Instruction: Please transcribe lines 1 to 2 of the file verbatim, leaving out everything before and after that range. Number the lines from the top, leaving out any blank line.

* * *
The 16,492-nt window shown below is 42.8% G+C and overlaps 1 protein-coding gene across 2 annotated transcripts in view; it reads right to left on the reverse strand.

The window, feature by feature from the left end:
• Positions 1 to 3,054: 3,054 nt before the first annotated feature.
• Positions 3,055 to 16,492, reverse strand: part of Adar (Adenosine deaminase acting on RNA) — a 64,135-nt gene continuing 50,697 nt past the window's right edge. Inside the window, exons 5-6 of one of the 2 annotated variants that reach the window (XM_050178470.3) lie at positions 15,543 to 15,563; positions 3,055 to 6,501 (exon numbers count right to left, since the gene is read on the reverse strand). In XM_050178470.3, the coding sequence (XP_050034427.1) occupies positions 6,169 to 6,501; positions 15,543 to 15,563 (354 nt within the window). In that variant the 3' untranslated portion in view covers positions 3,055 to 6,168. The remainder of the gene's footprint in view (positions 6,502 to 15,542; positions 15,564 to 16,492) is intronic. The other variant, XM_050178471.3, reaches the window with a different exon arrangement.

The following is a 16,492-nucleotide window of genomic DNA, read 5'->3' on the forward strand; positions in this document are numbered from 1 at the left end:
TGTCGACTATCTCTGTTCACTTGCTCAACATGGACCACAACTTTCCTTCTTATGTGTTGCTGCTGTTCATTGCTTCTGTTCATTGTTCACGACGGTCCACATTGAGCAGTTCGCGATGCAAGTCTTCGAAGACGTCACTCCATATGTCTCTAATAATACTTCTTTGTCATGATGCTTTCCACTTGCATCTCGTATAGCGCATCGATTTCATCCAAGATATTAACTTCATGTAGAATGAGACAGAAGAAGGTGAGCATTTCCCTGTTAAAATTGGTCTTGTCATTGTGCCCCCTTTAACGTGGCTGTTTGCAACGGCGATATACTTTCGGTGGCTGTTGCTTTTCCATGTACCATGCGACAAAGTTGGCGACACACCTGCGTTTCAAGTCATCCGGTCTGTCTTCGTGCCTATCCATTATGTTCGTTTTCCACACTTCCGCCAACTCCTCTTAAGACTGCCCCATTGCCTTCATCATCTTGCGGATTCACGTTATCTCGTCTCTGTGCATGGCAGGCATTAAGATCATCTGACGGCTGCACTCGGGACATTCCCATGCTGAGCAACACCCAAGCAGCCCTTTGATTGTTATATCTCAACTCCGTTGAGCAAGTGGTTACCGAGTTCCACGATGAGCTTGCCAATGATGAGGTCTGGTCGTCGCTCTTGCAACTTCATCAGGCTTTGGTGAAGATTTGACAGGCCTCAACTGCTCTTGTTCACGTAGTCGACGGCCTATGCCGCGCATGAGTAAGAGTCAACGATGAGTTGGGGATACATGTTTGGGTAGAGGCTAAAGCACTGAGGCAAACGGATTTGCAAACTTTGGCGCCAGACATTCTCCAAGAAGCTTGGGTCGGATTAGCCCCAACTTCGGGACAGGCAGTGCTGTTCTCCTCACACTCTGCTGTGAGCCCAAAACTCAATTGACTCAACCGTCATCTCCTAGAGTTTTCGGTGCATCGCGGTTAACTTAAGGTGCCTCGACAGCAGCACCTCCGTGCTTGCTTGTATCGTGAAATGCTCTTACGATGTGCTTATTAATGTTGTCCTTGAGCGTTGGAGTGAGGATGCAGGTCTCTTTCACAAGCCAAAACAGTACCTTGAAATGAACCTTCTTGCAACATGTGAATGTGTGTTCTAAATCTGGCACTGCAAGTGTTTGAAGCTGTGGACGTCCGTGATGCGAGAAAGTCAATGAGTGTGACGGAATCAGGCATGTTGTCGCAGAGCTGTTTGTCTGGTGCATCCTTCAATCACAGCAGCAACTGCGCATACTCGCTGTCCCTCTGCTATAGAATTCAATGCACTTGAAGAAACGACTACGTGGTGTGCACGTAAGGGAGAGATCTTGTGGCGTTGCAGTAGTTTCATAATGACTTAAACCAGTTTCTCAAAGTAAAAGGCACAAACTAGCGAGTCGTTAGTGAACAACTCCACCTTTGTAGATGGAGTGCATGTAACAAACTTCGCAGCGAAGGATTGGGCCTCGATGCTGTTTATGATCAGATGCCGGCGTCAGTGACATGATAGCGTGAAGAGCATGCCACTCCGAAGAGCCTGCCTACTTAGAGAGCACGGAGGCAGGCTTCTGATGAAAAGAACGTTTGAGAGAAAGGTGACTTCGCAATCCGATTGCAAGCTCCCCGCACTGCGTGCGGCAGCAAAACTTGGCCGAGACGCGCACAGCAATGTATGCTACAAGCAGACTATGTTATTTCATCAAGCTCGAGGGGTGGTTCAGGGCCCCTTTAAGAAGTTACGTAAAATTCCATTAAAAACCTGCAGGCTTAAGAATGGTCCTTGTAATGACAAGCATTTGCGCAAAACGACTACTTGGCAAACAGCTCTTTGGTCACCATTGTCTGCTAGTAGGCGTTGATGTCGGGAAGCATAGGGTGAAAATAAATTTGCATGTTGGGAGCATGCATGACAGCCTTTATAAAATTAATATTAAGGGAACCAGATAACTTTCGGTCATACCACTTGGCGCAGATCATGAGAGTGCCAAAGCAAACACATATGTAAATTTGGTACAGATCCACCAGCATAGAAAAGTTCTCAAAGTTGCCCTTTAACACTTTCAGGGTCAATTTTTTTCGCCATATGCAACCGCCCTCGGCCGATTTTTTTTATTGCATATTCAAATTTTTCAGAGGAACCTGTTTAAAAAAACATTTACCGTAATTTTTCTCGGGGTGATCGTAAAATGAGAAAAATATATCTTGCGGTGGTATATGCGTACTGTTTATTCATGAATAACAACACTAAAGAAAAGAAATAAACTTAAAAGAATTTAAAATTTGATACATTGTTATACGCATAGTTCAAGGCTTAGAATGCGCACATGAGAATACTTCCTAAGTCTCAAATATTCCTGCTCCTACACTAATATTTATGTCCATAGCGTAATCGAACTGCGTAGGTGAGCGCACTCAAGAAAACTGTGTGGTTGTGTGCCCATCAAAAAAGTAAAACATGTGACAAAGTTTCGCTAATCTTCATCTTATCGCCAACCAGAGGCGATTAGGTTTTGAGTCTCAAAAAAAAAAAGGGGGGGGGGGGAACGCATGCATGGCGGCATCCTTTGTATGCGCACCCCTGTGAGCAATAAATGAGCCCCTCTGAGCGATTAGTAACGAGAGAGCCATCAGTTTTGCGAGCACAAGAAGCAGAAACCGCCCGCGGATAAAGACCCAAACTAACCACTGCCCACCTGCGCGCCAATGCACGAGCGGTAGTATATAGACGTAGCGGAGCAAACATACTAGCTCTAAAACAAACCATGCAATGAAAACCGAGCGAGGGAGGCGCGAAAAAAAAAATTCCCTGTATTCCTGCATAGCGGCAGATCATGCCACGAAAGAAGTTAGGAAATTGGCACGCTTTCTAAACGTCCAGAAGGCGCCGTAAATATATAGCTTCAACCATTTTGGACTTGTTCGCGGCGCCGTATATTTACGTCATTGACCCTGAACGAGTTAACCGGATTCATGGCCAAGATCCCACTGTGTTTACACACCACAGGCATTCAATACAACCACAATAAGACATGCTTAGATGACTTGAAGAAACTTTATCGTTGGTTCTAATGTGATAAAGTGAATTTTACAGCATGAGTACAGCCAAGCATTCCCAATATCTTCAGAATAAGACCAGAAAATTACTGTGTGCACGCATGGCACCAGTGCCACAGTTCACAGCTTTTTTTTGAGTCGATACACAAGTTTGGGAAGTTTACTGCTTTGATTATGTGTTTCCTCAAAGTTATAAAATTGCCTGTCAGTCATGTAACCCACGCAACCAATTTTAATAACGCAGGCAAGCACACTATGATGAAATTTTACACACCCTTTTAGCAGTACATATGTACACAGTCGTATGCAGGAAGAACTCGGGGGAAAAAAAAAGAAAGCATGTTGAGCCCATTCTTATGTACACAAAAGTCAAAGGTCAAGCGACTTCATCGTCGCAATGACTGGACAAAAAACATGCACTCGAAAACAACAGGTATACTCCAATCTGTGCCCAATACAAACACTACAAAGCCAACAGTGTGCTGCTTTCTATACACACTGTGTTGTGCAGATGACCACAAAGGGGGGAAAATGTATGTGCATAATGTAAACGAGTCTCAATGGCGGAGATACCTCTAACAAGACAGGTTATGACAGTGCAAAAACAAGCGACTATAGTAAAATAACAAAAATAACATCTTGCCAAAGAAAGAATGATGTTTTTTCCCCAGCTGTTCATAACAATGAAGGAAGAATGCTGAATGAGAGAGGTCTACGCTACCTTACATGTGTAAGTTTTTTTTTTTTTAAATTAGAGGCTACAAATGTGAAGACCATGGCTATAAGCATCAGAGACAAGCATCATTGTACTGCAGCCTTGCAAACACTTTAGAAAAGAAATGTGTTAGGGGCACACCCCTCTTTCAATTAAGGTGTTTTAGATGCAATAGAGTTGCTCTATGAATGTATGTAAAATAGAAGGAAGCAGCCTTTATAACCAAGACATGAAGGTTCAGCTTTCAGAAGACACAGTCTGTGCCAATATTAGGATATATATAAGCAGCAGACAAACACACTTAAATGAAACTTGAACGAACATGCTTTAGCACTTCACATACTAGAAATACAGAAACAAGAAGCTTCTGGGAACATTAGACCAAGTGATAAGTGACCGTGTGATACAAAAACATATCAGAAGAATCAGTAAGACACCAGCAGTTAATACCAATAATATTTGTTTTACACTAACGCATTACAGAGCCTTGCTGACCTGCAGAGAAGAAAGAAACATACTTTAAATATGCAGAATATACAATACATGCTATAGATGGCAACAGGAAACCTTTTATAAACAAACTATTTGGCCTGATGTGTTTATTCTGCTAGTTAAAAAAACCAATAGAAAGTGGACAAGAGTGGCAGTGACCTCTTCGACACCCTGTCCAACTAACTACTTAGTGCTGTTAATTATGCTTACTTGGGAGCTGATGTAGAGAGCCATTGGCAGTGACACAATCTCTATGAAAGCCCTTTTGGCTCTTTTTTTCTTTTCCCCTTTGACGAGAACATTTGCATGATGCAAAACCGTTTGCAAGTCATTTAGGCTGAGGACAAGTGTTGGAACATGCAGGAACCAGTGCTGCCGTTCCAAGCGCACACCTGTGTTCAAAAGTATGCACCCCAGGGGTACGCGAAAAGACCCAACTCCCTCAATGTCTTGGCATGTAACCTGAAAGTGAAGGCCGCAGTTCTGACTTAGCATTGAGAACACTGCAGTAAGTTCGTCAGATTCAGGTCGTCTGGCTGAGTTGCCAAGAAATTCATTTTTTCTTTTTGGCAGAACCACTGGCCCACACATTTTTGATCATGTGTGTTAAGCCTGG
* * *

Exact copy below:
The 16,492-nt window shown below is 42.8% G+C and overlaps 1 protein-coding gene across 2 annotated transcripts in view; it reads right to left on the reverse strand.

The window, feature by feature from the left end: